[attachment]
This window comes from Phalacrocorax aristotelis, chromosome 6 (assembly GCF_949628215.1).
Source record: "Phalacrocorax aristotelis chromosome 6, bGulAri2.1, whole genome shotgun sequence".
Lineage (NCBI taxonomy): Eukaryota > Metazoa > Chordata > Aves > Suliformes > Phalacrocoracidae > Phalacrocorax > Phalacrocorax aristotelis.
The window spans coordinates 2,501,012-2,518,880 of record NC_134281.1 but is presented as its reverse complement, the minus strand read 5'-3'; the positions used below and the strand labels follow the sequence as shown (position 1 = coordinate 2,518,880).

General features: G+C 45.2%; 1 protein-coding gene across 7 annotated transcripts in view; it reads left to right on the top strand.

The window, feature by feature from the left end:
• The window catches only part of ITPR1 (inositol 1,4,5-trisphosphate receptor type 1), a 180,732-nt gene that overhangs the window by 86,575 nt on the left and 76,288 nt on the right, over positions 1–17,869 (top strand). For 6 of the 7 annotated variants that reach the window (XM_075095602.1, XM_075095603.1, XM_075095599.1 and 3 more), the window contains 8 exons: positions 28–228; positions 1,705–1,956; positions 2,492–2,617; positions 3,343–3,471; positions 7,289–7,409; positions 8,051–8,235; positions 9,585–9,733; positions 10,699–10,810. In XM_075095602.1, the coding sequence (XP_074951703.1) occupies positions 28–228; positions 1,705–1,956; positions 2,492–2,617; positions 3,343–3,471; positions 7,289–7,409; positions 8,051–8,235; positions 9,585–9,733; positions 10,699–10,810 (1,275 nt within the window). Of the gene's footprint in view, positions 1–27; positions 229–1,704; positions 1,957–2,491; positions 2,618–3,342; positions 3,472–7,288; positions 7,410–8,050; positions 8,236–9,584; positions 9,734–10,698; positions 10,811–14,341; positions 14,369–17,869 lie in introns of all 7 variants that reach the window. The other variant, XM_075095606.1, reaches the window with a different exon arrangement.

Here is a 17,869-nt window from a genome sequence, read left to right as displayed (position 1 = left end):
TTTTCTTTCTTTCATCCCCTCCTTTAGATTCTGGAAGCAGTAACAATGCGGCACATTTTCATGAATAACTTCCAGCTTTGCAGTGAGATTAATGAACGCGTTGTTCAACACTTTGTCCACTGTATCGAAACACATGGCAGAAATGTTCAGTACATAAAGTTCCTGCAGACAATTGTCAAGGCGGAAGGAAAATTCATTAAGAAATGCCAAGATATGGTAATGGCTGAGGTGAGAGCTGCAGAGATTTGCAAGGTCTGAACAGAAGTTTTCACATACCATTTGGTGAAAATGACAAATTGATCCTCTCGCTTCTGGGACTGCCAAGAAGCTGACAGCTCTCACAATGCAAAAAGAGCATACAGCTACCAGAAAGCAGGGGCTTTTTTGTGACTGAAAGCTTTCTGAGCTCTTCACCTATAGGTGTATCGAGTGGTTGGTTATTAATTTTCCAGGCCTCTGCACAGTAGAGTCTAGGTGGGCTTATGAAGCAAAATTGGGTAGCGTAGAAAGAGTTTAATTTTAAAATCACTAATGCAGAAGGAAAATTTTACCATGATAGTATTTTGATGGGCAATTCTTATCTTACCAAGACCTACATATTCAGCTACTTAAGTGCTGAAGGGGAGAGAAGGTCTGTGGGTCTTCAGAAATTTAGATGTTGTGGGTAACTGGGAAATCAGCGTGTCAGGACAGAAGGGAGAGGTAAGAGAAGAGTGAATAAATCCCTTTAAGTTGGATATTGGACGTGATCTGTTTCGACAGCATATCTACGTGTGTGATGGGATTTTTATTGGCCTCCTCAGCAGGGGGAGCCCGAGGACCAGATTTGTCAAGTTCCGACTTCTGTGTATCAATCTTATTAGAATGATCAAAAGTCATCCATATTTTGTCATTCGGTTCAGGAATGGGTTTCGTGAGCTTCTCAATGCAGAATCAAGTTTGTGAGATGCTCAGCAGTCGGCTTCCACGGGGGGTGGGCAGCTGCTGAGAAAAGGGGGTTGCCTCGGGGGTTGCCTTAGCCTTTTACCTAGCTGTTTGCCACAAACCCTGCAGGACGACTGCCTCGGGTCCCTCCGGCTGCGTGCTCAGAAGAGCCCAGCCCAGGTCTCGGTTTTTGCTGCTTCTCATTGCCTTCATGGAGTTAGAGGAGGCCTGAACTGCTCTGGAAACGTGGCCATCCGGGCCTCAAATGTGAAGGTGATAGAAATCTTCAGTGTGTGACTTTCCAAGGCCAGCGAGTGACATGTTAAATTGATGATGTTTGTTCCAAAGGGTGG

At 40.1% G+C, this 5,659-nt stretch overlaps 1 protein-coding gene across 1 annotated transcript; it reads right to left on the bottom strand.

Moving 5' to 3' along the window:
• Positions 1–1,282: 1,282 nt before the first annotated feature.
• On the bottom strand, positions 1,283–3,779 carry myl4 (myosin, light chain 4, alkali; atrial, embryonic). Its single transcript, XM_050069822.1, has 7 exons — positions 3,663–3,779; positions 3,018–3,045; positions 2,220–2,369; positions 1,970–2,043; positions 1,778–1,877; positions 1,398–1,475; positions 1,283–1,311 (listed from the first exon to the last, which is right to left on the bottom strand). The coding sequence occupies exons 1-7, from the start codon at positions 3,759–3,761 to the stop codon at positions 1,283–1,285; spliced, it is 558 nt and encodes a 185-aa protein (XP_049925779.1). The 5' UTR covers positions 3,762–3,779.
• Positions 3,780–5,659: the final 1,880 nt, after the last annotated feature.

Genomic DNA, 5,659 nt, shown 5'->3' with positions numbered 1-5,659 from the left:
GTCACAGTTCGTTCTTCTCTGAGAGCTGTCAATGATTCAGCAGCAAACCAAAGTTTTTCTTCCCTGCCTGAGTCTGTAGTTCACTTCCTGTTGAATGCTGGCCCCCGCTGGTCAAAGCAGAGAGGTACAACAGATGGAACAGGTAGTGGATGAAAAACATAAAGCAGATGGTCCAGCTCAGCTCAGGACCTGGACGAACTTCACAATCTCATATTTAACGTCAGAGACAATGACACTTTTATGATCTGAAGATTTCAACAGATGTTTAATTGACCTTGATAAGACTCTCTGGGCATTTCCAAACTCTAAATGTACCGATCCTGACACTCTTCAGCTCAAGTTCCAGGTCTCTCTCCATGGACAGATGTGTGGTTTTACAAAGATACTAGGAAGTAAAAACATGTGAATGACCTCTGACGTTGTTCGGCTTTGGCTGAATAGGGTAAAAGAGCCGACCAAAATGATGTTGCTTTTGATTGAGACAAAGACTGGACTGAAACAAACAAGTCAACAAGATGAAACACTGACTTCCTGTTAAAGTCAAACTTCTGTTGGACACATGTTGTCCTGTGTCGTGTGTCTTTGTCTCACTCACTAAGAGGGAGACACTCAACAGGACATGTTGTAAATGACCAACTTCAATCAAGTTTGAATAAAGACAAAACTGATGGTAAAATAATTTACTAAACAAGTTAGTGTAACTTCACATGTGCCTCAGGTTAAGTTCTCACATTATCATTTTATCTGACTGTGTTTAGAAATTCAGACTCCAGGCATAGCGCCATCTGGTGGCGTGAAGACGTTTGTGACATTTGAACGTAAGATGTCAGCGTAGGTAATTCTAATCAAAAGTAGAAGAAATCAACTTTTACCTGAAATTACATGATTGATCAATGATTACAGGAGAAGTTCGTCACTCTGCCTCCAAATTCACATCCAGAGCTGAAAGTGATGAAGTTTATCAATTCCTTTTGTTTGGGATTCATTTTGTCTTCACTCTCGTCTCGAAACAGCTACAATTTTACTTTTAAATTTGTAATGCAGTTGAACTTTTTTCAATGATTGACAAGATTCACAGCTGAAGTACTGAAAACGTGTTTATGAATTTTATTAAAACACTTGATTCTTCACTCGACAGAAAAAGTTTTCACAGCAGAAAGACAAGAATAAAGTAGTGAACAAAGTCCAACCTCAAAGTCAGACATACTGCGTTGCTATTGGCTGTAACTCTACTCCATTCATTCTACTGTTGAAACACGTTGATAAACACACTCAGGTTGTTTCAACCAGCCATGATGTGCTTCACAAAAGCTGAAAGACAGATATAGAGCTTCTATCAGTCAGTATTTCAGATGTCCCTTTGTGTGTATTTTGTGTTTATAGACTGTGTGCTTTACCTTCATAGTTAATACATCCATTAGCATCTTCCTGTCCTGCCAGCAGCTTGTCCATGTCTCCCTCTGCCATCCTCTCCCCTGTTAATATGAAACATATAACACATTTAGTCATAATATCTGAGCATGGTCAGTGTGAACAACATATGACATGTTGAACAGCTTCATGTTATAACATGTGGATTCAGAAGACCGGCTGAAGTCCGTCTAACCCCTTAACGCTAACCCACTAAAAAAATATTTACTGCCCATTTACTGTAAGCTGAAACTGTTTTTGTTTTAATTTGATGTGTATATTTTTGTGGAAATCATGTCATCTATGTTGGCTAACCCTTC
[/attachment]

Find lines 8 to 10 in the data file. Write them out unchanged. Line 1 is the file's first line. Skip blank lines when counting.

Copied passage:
Here is a 17,869-nt window from a genome sequence, read left to right as displayed (position 1 = left end):
TTTTCTTTCTTTCATCCCCTCCTTTAGATTCTGGAAGCAGTAACAATGCGGCACATTTTCATGAATAACTTCCAGCTTTGCAGTGAGATTAATGAACGCGTTGTTCAACACTTTGTCCACTGTATCGAAACACATGGCAGAAATGTTCAGTACATAAAGTTCCTGCAGACAATTGTCAAGGCGGAAGGAAAATTCATTAAGAAATGCCAAGATATGGTAATGGCTGAGGTGAGAGCTGCAGAGATTTGCAAGGTCTGAACAGAAGTTTTCACATACCATTTGGTGAAAATGACAAATTGATCCTCTCGCTTCTGGGACTGCCAAGAAGCTGACAGCTCTCACAATGCAAAAAGAGCATACAGCTACCAGAAAGCAGGGGCTTTTTTGTGACTGAAAGCTTTCTGAGCTCTTCACCTATAGGTGTATCGAGTGGTTGGTTATTAATTTTCCAGGCCTCTGCACAGTAGAGTCTAGGTGGGCTTATGAAGCAAAATTGGGTAGCGTAGAAAGAGTTTAATTTTAAAATCACTAATGCAGAAGGAAAATTTTACCATGATAGTATTTTGATGGGCAATTCTTATCTTACCAAGACCTACATATTCAGCTACTTAAGTGCTGAAGGGGAGAGAAGGTCTGTGGGTCTTCAGAAATTTAGATGTTGTGGGTAACTGGGAAATCAGCGTGTCAGGACAGAAGGGAGAGGTAAGAGAAGAGTGAATAAATCCCTTTAAGTTGGATATTGGACGTGATCTGTTTCGACAGCATATCTACGTGTGTGATGGGATTTTTATTGGCCTCCTCAGCAGGGGGAGCCCGAGGACCAGATTTGTCAAGTTCCGACTTCTGTGTATCAATCTTATTAGAATGATCAAAAGTCATCCATATTTTGTCATTCGGTTCAGGAATGGGTTTCGTGAGCTTCTCAATGCAGAATCAAGTTTGTGAGATGCTCAGCAGTCGGCTTCCACGGGGGGTGGGCAGCTGCTGAGAAAAGGGGGTTGCCTCGGGGGTTGCCTTAGCCTTTTACCTAGCTGTTTGCCACAAACCCTGCAGGACGACTGCCTCGGGTCCCTCCGGCTGCGTGCTCAGAAGAGCCCAGCCCAGGTCTCGGTTTTTGCTGCTTCTCATTGCCTTCATGGAGTTAGAGGAGGCCTGAACTGCTCTGGAAACGTGGCCATCCGGGCCTCAAATGTGAAGGTGATAGAAATCTTCAGTGTGTGACTTTCCAAGGCCAGCGAGTGACATGTTAAATTGATGATGTTTGTTCCAAAGGGTGG

At 40.1% G+C, this 5,659-nt stretch overlaps 1 protein-coding gene across 1 annotated transcript; it reads right to left on the bottom strand.